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Jet Aviation plans to complete Hawker Pacific acquisition in May

Jet Aviation hopes to complete its $250 million acquisition of fellow business aviation services provider Hawker Pacific in May, and says it is eyeing further expansion through strategic acquisitions and organic growth, as part of a strategy to provide global coverage for its customers.

The Swiss company, headquartered in Basel, says ownership of Hawker Pacific will expand its presence in the Asia-Pacific and Middle East regions – notably in China, Dubai and Singapore, where both companies have thriving ventures. It will also open up new territories for the General Dynamics-owned subsidiary, including Indonesia, New Zealand, the Philippines and Thailand – where Hawker Pacific has established maintenance operations – and, in particular, Australia.

Hawker Pacific began operations in Australia 40 years ago, and is now the leading business aviation services provider in the vast territory, with nine facilities. These include fixed base operations (FBO) in Brisbane, Cairns, Perth and Sydney – home to its headquarters.

Jet Aviation president Rob Smith says Australia was "a white spot on our map until now".

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Hawker Pacific

He describes the country's business aviation industry as "buoyant", and an increasingly popular destination for its customers.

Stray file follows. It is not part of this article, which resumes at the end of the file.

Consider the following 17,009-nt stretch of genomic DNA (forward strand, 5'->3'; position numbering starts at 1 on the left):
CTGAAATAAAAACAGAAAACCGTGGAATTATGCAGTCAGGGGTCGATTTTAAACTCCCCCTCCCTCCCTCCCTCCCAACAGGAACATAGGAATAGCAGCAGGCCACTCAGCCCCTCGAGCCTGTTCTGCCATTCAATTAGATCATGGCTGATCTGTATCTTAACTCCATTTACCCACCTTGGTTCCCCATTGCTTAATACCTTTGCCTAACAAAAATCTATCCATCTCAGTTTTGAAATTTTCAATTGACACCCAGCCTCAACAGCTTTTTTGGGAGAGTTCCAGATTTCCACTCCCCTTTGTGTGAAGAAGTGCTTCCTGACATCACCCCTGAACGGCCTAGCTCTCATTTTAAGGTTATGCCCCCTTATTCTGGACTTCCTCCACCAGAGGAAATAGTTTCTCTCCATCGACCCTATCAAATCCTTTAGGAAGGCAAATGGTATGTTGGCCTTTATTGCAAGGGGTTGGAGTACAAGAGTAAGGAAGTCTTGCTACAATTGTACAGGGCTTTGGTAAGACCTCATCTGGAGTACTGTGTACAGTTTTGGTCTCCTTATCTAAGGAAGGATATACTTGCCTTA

Like Jet Aviation, Hawker Pacific offers a broad portfolio of services, covering charter, MRO, aircraft and passenger handling and government aircraft fleet management, for which it has secured a number of contracts. These include supporting eight Beechcraft King Air 350s on behalf of the Royal Australian Air Force's 32 Sqn school of air warfare.

Smith is confident these state-allocated contracts will continue under Jet Aviation's ownership. "We are certainly not new to this business," he says. "We have supported a number of aircraft for the US government in the past, and Jet Aviation France supports the French air force's [Dassault] Falcon fleet [in Vélizy-Villacoublay]."

The Hawker Pacific acquisition does, however, mark Jet Aviation's first foray into the new and pre-owned aircraft sales market, with the former an authorised agent and distributor for Beechcraft, Bell, Cessna and Diamond Aircraft. "This presents a new and exciting opportunity for us to broaden our offering," says Smith.

Jet Aviation is also eyeing expansion into other new territories "to better serve its global clientele", Smith adds. He says there are several important locations around the world "where we do not have a presence".

Chief among these is London. "We had an FBO at Biggin Hill airport for a while, but that wasn't the right location for us, so we pulled out [in 2013]," he notes.

The company is evaluating other airports in and around the UK capital to establish a branded FBO, but will not disclose further details.

Jet Aviation currently operates one of the world's largest FBO chains, with a network of 23 facilities. The Hawker purchase with boost this to 28.

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